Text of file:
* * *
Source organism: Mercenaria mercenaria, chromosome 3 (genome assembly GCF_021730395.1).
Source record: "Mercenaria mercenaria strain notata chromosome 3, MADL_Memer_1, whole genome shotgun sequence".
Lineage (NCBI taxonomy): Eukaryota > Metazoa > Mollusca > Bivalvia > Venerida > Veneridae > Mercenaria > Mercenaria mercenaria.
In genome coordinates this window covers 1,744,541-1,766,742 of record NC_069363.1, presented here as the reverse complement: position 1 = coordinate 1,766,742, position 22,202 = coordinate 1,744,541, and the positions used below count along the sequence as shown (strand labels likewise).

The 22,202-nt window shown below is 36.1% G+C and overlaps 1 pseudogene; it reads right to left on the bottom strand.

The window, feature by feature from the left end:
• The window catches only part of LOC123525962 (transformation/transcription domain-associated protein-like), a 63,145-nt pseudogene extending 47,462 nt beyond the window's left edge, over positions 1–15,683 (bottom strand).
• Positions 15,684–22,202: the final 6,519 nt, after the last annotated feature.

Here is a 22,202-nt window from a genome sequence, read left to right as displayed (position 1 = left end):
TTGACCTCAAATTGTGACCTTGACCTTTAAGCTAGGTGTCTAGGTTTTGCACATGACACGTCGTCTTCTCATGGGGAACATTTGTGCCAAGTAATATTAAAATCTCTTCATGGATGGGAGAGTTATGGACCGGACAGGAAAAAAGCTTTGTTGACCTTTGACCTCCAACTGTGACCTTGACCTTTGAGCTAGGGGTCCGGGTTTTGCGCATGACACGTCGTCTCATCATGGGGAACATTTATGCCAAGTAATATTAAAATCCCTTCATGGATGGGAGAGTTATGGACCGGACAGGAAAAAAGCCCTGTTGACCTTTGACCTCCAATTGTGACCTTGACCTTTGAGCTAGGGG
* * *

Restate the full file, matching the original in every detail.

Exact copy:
Source organism: Mercenaria mercenaria, chromosome 3 (genome assembly GCF_021730395.1).
Source record: "Mercenaria mercenaria strain notata chromosome 3, MADL_Memer_1, whole genome shotgun sequence".
Lineage (NCBI taxonomy): Eukaryota > Metazoa > Mollusca > Bivalvia > Venerida > Veneridae > Mercenaria > Mercenaria mercenaria.
In genome coordinates this window covers 1,744,541-1,766,742 of record NC_069363.1, presented here as the reverse complement: position 1 = coordinate 1,766,742, position 22,202 = coordinate 1,744,541, and the positions used below count along the sequence as shown (strand labels likewise).

The 22,202-nt window shown below is 36.1% G+C and overlaps 1 pseudogene; it reads right to left on the bottom strand.

The window, feature by feature from the left end:
• The window catches only part of LOC123525962 (transformation/transcription domain-associated protein-like), a 63,145-nt pseudogene extending 47,462 nt beyond the window's left edge, over positions 1–15,683 (bottom strand).
• Positions 15,684–22,202: the final 6,519 nt, after the last annotated feature.

Here is a 22,202-nt window from a genome sequence, read left to right as displayed (position 1 = left end):
TTGACCTCAAATTGTGACCTTGACCTTTAAGCTAGGTGTCTAGGTTTTGCACATGACACGTCGTCTTCTCATGGGGAACATTTGTGCCAAGTAATATTAAAATCTCTTCATGGATGGGAGAGTTATGGACCGGACAGGAAAAAAGCTTTGTTGACCTTTGACCTCCAACTGTGACCTTGACCTTTGAGCTAGGGGTCCGGGTTTTGCGCATGACACGTCGTCTCATCATGGGGAACATTTATGCCAAGTAATATTAAAATCCCTTCATGGATGGGAGAGTTATGGACCGGACAGGAAAAAAGCCCTGTTGACCTTTGACCTCCAATTGTGACCTTGACCTTTGAGCTAGGGG